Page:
Legend of NFL’s ‘Fearsome Foursome’ remains

Fred Jeter | 11/29/2018, 6 a.m.
The Los Angeles Rams, 10-1, are riding high these days with one of the NFL’s most historically explosive offenses — ...

Fearsome Foursome” remembered

Here are members of the Los Angeles Rams’ front four during the mid- to late 1960s:

Lamar Lundy (6-foot-7, 280 pounds, from Purdue University): He garnered All-Big 10 honors for football and basketball in college and was drafted by NFL and NBA teams. He scored nine NFL touchdowns, six receiving and three via interceptions.

Roosevelt “Rosey” Grier (6-foot-5, 284 pounds, from Penn State University): He became a bodyguard for Robert F. Kennedy when the senator was campaigning for president, and wrestled the gun away from his assassin, Sirhan Sirhan, in June 1968 in Los Angeles. As a protestant minister, he was a counselor for O.J. Simpson during Mr. Simpson’s 1995 trial for the murder of his ex-wife and her friend.

David “Deacon” Jones (6-foot-5, 272 pounds, from South Carolina State University and Mississippi Industrial College): He was a brutal competitor on field but fun loving off the gridiron. “Deacon,” who led the team in prayers, appeared in several television shows, including “The Brady Bunch,” “Bewitched” and “Wonder Woman.”

Merlin Olsen (6-foot-5, 270 pounds, from Utah State University): He came to be known as farmer Jonathan Garvey on “Little House on the Prairie” and later as “Father Murphy” in his own TV series. He earned trips to 14 Pro Bowls.

The Los Angeles Rams, 10-1, are riding high these days with one of the NFL’s most historically explosive offenses — 36 points and 449 yards per game.

It was much different in the 1960s, when the Los Angeles team rose to prominence with an intimidating defense featuring its famed “Fearsome Foursome.”

Three of the four-man front — Lamar Lundy, Rosey Grier and Deacon Jones — were African-American playing at a time when the football league was still predominantly white.

Wearing the franchise’s trademark horns on their helmets, the Fearsome Foursome wreaked havoc on opposing offenses that dared to enter the Los Angeles Coliseum. None other than the great Dick Butkus, the Hall of Fame linebacker for the Chicago Bears, referred to them as the “most dominant line in football history.”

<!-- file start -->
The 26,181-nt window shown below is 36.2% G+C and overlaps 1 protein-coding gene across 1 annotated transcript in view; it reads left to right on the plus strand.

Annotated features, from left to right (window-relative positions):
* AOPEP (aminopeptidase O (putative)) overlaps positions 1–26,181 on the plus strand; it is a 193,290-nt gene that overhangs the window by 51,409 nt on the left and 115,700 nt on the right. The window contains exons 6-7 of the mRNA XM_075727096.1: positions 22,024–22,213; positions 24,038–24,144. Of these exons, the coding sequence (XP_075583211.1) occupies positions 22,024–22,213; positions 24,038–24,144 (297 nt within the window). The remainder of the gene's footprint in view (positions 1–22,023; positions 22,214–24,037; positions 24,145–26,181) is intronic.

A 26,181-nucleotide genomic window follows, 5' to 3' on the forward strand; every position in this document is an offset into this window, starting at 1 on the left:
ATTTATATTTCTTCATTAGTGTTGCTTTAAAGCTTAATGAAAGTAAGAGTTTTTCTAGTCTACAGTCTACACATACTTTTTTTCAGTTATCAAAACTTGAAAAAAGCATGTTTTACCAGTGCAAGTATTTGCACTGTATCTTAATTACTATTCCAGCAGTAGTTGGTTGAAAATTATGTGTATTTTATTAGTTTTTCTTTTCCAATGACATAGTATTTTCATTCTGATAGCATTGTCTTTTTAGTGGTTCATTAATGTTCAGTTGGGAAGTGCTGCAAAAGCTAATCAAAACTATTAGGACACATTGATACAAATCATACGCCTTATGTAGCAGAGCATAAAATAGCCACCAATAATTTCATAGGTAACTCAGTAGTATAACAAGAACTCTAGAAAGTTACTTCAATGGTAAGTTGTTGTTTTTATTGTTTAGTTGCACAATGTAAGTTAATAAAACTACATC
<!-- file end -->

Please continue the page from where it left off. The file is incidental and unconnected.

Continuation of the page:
From 1967 to 1969, the Rams posted a 32-7-3 record while winning two Coastal Division titles.

Los Angeles led the NFL in 1967, allowing just 196 points in 14 games under Coach George Allen (1966-1970). Allen later coached the Washington NFL team.

From 1964 to 1968, the Rams allowed the least rushing yards in the NFL each season.

Before teams had their own planes, it was a long flight for an opponent to reach the West Coast, and generally a long afternoon upon arrival. The “Fearsome Foursome” was taller and heavier than just about any defensive line in that era and plenty quick and mean during game time. They were terrifying to rival running backs and quarterbacks alike. Opposing offensive linemen felt like calling in sick.

The Rams averaged 44 sacks per season from 1964 and 1968, showcasing the most ferocious pass rusher of all-time, Jones, who had 26 sacks in 1967 before it was an official statistic. In fact, it was Jones who coined the term “sack.”       

“I gave it some thought and came up with ‘sack,’ like you sack a city,” he told NFL Films. “You sack a city, you devastate it.”

Jones, who was named to the NFL Hall of Fame in 1980, also is credited with introducing the “head slap,” a tactic that left many an offensive lineman with birdies singing in their helmet.

The brain-rattling move later was outlawed, probably setting off a celebration by headachy pass blockers.

“Fearsome Foursome” members arriving in the late 1960s via trades were draftee Diron Talbert, along with Roger Brown and Coy Bacon. Virginia State University’s Larry Brooks came along a bit later in 1972.

The 1960s were an exciting transitional period for the NFL. Football was beginning to surpass baseball as America’s favorite sport.

The Sunday TV “doubleheader” became a new hit, creating “football widows” coast to coast. Pacific Time Zone Rams often were featured in the 4 p.m. nightcap (on the East Coast), becoming “America’s Late Afternoon Team.”

Gridiron fans watch the 2018 edition of the Rams to see plenty of offensive fireworks. But in the late aftenoons in the 1960s, fans tuned in to see the “Fearsome Foursome” plant quarterbacks on their backs.